BIDDEFORD, Maine — The University of New England late Monday afternoon announced it has been awarded a $10 million grant, the largest research award in school history, to establish a center focused on the study of chronic pain and sensory function.
The grant money was awarded by the National Institutes of Health to help launch UNE’s new Center of Biomedical Research Excellence, or COBRE, for the Study of Pain and Sensory Function. There, university scientists led by doctors Edward Bilsky and Ian Meng will study the human nervous system and the science behind chronic pain, seeking the development of new forms of therapy.
“Chronic pain is a major health, social and economic problem worldwide, affecting about one in three people,” said Meng in a statement. “Although research has vastly increased our knowledge about the basic mechanisms of acute, inflammatory and neuropathic pain, relatively little is known about the processes involved in the transition from acute to chronic pain. Funding will help drive innovative research that increases our understanding of pain as a progressive disease, while also connecting us with strategic partners who can translate these findings into new treatments for patients suffering from chronic pain.”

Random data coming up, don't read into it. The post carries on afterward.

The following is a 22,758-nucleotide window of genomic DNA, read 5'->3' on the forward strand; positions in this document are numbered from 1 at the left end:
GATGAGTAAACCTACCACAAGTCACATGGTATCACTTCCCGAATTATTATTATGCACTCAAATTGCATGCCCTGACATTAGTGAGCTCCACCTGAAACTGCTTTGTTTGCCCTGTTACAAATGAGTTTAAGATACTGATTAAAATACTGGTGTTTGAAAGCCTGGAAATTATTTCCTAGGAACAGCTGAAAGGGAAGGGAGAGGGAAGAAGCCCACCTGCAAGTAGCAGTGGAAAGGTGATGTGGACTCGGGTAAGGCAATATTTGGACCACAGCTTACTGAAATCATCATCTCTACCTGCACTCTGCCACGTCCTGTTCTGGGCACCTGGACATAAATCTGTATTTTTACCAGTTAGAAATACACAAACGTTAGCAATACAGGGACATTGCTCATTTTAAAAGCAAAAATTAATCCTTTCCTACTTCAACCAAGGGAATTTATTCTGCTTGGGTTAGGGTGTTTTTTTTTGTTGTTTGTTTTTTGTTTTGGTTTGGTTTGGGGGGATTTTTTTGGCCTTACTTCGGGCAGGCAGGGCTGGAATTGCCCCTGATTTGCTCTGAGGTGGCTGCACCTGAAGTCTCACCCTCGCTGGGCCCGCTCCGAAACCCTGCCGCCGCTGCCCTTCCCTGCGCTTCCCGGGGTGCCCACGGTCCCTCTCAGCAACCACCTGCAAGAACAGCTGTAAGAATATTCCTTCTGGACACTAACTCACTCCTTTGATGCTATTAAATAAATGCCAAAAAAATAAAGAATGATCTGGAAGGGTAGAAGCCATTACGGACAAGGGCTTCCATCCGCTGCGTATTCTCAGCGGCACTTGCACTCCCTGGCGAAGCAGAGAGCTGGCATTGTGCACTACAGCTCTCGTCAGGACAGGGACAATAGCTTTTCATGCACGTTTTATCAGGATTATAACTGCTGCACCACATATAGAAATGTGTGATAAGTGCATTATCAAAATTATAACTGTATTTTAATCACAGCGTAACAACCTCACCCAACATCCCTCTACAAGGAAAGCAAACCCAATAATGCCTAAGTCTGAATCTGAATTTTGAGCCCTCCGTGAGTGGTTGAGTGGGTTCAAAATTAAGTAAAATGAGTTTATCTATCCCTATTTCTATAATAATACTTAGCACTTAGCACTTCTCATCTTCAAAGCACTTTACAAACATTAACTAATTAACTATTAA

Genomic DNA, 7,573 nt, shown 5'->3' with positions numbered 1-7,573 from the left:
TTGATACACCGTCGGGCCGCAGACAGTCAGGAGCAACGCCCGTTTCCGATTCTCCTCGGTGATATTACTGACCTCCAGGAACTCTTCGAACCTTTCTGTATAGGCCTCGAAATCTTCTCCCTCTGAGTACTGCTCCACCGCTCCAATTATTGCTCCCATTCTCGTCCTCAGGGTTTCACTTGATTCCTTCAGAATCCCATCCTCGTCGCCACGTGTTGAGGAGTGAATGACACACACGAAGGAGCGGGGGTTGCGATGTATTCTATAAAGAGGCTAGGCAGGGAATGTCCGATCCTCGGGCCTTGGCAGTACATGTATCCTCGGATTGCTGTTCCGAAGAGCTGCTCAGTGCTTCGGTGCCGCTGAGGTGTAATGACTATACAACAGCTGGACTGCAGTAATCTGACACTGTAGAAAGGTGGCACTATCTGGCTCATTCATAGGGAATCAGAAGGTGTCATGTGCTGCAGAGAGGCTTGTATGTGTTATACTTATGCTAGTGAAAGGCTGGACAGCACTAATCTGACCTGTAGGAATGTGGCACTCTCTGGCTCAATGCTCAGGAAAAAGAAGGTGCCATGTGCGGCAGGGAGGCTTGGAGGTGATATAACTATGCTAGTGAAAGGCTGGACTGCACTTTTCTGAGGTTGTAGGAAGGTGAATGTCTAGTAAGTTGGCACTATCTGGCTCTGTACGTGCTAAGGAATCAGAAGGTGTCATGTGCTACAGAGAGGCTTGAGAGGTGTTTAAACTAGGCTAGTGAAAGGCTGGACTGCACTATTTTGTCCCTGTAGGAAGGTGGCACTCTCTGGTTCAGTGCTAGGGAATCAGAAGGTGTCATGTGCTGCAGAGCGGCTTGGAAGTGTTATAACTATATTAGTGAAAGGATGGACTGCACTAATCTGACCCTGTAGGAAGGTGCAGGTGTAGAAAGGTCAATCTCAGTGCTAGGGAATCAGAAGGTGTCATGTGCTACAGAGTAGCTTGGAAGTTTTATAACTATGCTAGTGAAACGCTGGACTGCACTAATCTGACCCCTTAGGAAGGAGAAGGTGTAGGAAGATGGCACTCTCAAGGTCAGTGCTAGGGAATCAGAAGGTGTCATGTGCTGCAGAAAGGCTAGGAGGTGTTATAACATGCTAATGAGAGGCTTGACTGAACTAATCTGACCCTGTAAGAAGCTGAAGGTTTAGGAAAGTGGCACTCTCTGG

The grant money will help fund additional neurobiology researchers at the center, as well as the renovation of laboratory space, and the purchase of core behavioral, imaging and histology equipment, the school announced.
“The COBRE award is the culmination of many years of hard work and investment from faculty members and the institution,” said Bilsky, who also serves as founding director of UNE’s Center for Excellence in the Neurosciences, in a statement. “Through both a common vision of building biomedical research capacity at the university and a passion around relieving the burden of pain, UNE has assembled a talented group of scientists, physicians and health professionals.
“The National Institutes of Health have recognized the progress made to date, and have made a very significant investment in ensuring that we continue to grow our pain and neuroscience research programs,” he continued.